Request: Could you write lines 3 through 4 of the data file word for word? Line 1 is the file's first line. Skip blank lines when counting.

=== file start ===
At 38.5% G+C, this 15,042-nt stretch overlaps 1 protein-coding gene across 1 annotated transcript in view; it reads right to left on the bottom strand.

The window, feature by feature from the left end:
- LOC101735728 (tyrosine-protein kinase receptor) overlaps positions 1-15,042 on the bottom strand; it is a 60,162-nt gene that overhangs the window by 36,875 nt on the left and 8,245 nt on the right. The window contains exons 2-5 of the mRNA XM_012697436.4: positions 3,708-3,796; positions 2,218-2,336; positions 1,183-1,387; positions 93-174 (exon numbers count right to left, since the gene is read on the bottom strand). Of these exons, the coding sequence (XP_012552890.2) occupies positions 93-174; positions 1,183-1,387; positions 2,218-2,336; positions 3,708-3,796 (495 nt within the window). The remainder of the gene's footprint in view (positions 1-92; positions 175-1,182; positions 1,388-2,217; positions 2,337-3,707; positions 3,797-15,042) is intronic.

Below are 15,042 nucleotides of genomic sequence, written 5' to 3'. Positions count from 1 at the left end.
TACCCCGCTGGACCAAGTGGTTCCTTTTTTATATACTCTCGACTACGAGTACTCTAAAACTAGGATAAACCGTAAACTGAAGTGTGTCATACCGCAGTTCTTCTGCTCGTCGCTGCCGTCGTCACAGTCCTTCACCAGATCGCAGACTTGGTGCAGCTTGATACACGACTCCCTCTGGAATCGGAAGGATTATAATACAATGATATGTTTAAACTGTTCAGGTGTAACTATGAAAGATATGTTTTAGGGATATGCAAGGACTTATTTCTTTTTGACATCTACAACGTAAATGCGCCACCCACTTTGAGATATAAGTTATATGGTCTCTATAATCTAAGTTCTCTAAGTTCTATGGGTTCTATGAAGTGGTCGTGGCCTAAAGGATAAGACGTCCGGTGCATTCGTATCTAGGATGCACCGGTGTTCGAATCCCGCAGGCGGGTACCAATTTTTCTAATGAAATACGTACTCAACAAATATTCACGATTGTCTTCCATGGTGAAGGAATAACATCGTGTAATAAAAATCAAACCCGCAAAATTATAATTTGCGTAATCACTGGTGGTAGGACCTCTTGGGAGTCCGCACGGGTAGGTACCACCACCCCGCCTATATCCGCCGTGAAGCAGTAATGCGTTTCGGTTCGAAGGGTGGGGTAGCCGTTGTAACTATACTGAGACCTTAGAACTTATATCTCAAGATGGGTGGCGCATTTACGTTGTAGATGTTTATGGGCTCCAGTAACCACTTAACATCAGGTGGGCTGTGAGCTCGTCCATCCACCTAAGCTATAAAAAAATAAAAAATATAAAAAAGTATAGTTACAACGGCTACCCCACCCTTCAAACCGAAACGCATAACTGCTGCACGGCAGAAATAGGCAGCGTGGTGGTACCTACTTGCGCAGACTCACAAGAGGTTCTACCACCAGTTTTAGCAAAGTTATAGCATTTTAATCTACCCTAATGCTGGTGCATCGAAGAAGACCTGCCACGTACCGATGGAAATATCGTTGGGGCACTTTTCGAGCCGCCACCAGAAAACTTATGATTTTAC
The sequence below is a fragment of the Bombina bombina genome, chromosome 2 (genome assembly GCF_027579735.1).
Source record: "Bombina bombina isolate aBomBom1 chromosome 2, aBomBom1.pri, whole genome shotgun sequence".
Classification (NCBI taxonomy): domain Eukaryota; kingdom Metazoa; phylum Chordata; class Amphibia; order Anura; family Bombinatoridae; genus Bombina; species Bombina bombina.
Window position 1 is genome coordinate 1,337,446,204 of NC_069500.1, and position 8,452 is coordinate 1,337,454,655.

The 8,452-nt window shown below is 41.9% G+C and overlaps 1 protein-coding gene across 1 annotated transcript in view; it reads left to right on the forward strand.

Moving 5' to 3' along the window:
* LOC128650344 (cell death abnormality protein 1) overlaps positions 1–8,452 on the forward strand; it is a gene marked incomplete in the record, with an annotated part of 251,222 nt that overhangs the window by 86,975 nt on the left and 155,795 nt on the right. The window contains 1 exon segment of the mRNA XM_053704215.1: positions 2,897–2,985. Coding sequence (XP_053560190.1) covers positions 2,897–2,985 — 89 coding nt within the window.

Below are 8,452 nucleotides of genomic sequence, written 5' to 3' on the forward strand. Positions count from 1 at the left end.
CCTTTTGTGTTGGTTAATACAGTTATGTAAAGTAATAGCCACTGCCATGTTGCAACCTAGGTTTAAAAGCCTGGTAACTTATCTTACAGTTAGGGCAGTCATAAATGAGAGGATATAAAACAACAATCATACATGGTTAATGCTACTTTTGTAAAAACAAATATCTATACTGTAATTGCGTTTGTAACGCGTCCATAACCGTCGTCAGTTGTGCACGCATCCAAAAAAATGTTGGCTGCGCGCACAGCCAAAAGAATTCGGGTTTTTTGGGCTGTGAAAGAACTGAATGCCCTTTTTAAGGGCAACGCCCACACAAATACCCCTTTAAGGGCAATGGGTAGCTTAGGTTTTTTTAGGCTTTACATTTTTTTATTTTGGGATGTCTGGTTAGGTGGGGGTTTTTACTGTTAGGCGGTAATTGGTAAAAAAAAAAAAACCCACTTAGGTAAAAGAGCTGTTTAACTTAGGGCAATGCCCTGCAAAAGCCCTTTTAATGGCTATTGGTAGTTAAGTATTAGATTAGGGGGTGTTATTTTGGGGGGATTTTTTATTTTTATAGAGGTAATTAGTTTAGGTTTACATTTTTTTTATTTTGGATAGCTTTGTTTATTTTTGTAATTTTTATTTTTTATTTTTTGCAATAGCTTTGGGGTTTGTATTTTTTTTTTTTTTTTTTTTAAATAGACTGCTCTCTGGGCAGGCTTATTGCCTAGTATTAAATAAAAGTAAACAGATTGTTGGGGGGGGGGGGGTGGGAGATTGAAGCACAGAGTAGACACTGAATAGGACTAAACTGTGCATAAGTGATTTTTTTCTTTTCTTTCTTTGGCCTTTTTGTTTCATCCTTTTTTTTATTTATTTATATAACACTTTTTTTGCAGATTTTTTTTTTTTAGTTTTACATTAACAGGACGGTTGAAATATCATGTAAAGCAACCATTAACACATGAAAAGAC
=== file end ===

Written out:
- LOC101735728 (tyrosine-protein kinase receptor) overlaps positions 1-15,042 on the bottom strand; it is a 60,162-nt gene that overhangs the window by 36,875 nt on the left and 8,245 nt on the right. The window contains exons 2-5 of the mRNA XM_012697436.4: positions 3,708-3,796; positions 2,218-2,336; positions 1,183-1,387; positions 93-174 (exon numbers count right to left, since the gene is read on the bottom strand). Of these exons, the coding sequence (XP_012552890.2) occupies positions 93-174; positions 1,183-1,387; positions 2,218-2,336; positions 3,708-3,796 (495 nt within the window). The remainder of the gene's footprint in view (positions 1-92; positions 175-1,182; positions 1,388-2,217; positions 2,337-3,707; positions 3,797-15,042) is intronic.

Below are 15,042 nucleotides of genomic sequence, written 5' to 3'. Positions count from 1 at the left end.